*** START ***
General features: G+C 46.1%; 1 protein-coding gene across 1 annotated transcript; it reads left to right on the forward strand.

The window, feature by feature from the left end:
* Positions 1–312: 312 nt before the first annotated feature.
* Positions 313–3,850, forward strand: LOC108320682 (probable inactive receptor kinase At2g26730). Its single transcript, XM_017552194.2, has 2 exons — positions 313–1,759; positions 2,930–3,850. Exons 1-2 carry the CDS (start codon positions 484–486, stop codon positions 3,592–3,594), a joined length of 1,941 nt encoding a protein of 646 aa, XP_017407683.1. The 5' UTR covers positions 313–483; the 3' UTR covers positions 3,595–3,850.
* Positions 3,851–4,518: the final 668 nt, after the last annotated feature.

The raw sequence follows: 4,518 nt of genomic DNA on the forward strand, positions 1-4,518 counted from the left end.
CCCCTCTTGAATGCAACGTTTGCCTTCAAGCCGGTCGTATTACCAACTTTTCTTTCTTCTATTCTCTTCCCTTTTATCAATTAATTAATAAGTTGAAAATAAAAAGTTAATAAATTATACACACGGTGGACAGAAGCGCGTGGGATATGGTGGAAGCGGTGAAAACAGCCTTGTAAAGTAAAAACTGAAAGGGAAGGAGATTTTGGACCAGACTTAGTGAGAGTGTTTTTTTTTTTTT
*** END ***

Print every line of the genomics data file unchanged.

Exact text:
General features: G+C 46.1%; 1 protein-coding gene across 1 annotated transcript; it reads left to right on the forward strand.

The window, feature by feature from the left end:
* Positions 1–312: 312 nt before the first annotated feature.
* Positions 313–3,850, forward strand: LOC108320682 (probable inactive receptor kinase At2g26730). Its single transcript, XM_017552194.2, has 2 exons — positions 313–1,759; positions 2,930–3,850. Exons 1-2 carry the CDS (start codon positions 484–486, stop codon positions 3,592–3,594), a joined length of 1,941 nt encoding a protein of 646 aa, XP_017407683.1. The 5' UTR covers positions 313–483; the 3' UTR covers positions 3,595–3,850.
* Positions 3,851–4,518: the final 668 nt, after the last annotated feature.

The raw sequence follows: 4,518 nt of genomic DNA on the forward strand, positions 1-4,518 counted from the left end.
CCCCTCTTGAATGCAACGTTTGCCTTCAAGCCGGTCGTATTACCAACTTTTCTTTCTTCTATTCTCTTCCCTTTTATCAATTAATTAATAAGTTGAAAATAAAAAGTTAATAAATTATACACACGGTGGACAGAAGCGCGTGGGATATGGTGGAAGCGGTGAAAACAGCCTTGTAAAGTAAAAACTGAAAGGGAAGGAGATTTTGGACCAGACTTAGTGAGAGTGTTTTTTTTTTTTT